‘Queen Stage’ of USA Pro Cycling Challenge features two tough climbs

Bathed in lip balm to protect him from the sun at 12,000 feet in elevation, a cyclist reaches the top of Independence Pass above Aspen during a recent ride. What’s being billed as the “Queen Stage” of the seven-day USA Pro Cycling Challenge in Colorado in August will feature not only Independence Pass but Cottonwood Pass, which also tops 12,000 feet and connects Gunnison and Buena Vista.

ASPEN — High above Aspen at 12,000-foot Independence Pass on a recent afternoon, Katherine Sand beamed a smile as sunny as the weather after pedaling up 4,000 feet from town only one year after taking up bicycling.

“I’m proof that you can teach an old dog new tricks,” said Sand, 47.

Having found out what it takes to get up Highway 82 to the pass also gave Sand a particular appreciation for what top cyclists will face Aug. 24 during the Gunnison-to-Aspen stage of the seven-day USA Pro Cycling Challenge in Colorado.

While racing 131 miles, they’ll also tackle not one 12,000-foot pass, but two. They’ll first encounter unpaved Cottonwood Pass on their way to Buena Vista before crossing the Continental Divide a second time at Independence Pass.

“I can’t imagine. I think they’re like superheroes,” Sand said.

But even superheroes’ talents can be tested. Although the pro cyclists are used to big climbing days in the Tour de France and other European stage races, those events don’t take place at Colorado’s elevations.

Perhaps that’s why the Gunnison-to-Aspen leg is being touted as the “Queen Stage” of the race.

“It’s going to be amazing. These guys haven’t really raced above 12,000 feet, and doing it twice, it’s going to be quite a stage,” said Mark Joseph, the technical director of the Aspen stage.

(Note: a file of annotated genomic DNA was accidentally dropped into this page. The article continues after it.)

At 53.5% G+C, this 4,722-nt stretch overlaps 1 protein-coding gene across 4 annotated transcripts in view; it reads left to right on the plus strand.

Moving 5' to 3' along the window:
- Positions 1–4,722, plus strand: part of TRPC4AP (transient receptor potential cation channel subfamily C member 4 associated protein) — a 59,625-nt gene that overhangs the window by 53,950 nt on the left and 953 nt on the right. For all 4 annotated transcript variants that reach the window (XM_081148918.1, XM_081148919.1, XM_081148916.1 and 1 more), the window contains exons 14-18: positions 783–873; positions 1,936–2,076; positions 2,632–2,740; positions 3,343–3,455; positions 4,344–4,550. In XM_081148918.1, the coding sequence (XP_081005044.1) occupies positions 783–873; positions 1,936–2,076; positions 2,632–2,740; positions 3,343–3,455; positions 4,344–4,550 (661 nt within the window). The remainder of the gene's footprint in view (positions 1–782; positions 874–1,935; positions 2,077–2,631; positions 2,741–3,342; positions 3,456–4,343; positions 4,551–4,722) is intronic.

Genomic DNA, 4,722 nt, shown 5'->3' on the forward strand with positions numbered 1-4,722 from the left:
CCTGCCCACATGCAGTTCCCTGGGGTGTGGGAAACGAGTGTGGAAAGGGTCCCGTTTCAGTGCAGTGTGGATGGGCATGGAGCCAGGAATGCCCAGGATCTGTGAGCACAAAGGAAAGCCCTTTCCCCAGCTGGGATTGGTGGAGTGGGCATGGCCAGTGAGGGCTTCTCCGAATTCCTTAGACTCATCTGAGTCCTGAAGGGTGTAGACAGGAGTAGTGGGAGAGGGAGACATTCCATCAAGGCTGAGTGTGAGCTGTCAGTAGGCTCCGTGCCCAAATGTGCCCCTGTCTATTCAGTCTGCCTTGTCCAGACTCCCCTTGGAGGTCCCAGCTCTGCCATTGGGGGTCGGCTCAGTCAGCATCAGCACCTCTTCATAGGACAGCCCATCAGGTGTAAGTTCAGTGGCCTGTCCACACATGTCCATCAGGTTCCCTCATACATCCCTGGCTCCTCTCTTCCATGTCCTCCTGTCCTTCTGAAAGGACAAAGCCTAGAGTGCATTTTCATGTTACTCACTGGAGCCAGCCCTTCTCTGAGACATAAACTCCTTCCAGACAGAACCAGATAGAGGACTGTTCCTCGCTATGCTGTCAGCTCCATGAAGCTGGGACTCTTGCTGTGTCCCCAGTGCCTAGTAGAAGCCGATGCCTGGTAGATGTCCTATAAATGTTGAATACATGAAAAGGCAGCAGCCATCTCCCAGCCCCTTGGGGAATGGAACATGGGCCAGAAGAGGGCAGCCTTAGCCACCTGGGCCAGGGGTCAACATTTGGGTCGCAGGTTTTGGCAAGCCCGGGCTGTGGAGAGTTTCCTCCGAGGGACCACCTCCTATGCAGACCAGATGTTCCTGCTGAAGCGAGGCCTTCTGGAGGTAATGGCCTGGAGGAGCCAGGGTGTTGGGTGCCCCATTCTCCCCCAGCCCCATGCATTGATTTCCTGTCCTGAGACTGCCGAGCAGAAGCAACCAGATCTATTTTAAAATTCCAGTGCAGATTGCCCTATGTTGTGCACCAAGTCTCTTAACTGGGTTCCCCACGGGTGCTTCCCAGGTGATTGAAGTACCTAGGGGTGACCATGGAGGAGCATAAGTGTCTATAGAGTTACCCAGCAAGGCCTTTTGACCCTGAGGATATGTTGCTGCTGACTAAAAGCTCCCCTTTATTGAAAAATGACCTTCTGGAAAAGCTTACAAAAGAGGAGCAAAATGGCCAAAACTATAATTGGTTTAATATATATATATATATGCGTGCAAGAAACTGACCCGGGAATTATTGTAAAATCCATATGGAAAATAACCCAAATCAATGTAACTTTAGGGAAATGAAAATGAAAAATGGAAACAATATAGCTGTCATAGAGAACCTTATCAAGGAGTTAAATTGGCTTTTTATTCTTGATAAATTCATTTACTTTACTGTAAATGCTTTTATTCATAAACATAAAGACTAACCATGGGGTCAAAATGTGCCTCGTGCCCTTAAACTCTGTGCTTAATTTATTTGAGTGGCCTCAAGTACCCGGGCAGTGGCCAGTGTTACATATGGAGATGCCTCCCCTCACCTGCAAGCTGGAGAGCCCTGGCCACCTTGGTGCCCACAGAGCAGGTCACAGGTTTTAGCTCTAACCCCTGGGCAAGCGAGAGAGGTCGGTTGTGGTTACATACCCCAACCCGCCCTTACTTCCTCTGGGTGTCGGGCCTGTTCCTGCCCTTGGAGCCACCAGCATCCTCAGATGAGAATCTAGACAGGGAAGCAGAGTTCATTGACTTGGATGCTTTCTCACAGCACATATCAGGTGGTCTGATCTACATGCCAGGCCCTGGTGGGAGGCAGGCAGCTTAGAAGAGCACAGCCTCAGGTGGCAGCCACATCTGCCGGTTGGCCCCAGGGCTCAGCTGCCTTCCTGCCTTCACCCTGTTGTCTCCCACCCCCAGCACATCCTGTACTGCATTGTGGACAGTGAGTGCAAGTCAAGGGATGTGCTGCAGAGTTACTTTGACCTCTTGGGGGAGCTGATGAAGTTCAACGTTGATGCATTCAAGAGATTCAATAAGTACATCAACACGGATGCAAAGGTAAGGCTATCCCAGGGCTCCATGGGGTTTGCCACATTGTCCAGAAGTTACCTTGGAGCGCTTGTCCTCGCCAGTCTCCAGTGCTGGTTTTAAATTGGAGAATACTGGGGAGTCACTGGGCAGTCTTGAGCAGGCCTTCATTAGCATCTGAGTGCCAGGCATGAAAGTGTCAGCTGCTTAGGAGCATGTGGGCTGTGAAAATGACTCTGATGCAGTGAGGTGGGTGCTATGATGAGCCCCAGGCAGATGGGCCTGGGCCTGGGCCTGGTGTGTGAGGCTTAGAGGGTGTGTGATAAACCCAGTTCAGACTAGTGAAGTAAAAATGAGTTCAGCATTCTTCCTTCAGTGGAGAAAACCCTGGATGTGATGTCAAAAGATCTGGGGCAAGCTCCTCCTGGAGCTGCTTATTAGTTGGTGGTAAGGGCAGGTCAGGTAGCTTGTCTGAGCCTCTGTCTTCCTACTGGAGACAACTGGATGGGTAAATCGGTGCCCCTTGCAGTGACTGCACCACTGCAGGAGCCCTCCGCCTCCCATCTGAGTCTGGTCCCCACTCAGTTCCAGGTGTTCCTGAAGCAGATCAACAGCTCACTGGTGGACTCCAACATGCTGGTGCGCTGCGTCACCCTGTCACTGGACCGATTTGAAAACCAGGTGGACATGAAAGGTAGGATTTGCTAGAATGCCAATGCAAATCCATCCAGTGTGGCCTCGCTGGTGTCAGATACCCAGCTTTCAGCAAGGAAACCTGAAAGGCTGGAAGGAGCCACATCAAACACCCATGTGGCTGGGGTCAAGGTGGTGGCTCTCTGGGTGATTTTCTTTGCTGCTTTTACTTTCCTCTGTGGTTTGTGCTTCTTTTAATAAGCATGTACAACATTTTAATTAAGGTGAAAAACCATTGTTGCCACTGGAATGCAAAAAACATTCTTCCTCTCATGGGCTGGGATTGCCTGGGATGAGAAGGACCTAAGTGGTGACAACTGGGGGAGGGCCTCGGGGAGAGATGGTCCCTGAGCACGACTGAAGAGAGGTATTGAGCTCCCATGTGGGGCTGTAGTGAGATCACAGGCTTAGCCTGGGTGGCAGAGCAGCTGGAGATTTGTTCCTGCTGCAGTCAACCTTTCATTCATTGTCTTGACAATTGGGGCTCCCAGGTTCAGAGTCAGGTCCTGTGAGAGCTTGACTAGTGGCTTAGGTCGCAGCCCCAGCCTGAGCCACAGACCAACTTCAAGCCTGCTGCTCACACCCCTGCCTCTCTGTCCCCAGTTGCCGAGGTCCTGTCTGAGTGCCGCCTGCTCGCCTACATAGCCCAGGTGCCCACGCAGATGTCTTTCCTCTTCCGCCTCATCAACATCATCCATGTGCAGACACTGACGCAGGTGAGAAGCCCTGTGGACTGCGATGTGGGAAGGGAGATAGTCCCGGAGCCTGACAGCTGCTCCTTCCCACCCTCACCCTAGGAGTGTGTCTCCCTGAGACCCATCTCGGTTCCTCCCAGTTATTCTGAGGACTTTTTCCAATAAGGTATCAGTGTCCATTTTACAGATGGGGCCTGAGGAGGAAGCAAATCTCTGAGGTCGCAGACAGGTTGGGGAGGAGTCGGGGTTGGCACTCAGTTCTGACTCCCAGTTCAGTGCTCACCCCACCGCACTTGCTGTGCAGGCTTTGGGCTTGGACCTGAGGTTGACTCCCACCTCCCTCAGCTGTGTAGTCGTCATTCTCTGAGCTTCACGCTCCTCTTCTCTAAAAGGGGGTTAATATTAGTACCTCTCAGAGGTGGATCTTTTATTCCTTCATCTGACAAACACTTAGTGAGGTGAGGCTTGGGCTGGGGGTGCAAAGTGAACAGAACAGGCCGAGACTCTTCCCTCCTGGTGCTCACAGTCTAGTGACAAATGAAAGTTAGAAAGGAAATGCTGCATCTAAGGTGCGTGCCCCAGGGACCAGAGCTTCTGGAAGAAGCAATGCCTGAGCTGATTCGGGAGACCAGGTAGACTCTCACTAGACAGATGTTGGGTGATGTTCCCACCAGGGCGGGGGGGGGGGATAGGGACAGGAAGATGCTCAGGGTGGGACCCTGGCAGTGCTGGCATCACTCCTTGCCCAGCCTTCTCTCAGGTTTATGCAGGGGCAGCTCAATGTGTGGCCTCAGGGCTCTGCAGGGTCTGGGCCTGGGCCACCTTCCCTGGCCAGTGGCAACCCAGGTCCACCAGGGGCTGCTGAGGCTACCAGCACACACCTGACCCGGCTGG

“No matter how fit you are, when you get up to 10,000 feet, oxygen debt just has a big effect on you.”

Pro cyclists will have a former colleague to thank — or blame — for such torture.

Seven-time Tour de France winner Lance Armstrong, who has a home in Aspen and rides the pass and other local roads and trails, teamed up with fellow cycling enthusiast Bill Ritter, while Ritter was Colorado’s governor, to push the idea of bringing a pro cycling stage race back to Colorado.

The state was famous for its Coors Classic in the 1980s. Joseph also organized some of the Aspen stages of that race, which sometimes highlighted Independence Pass. Vail Pass was also part of the Coors Classic, and an uphill time trial over Vail will challenge this year’s racers the day after the Queen Stage.

The Coors Classic also used to feature the “Tour of the Moon” stage over Colorado National Monument, but the National Park Service nixed the idea of the new race having a stage there.

Top international teams plan to compete at this year’s race, including one of Armstrong’s former teams, Team RadioShack, and Saxo Bank-SunGard, which features three-time Tour de France winner Alberto Contador, although at last report it was uncertain whether his racing schedule this year will include the Colorado race.

The Aspen/Snowmass Women’s Pro Stage Race, featuring elite international riders, is Aug. 22-24.

A criterium race, consisting of laps around downtown Aspen, is scheduled for earlier the same day the men will be arriving.

“Anyone who’s a cycling fan is going to love it,” Joseph said of the Aspen events.

Some fans will pedal up some or all of the pass to find a spot to watch the men’s race in progress. In town, people can follow the race on a big screen and then cheer cyclists across the finish line.

Lodging deals for the race week are being offered. For day visitors, Joseph recommends parking outside of town, such as at the Roaring Fork Transit Agency intercept lot at the Highway 82 turnoff to Snowmass Village, and then pedaling into Aspen or taking a bus. More information can be found at http://www.aspenupcc.com.

Cycling enthusiasts who don’t come for the race might still consider a visit sometime just to take on the pass themselves. They will experience what not just a Tour de France winner, but hordes of Aspen two-wheelers have come to love.

“It’s one of the few paved roads that is this high,” Joseph said. “It’s beautiful and it’s challenging to do.”

Put another way, it’s simply breathtaking.


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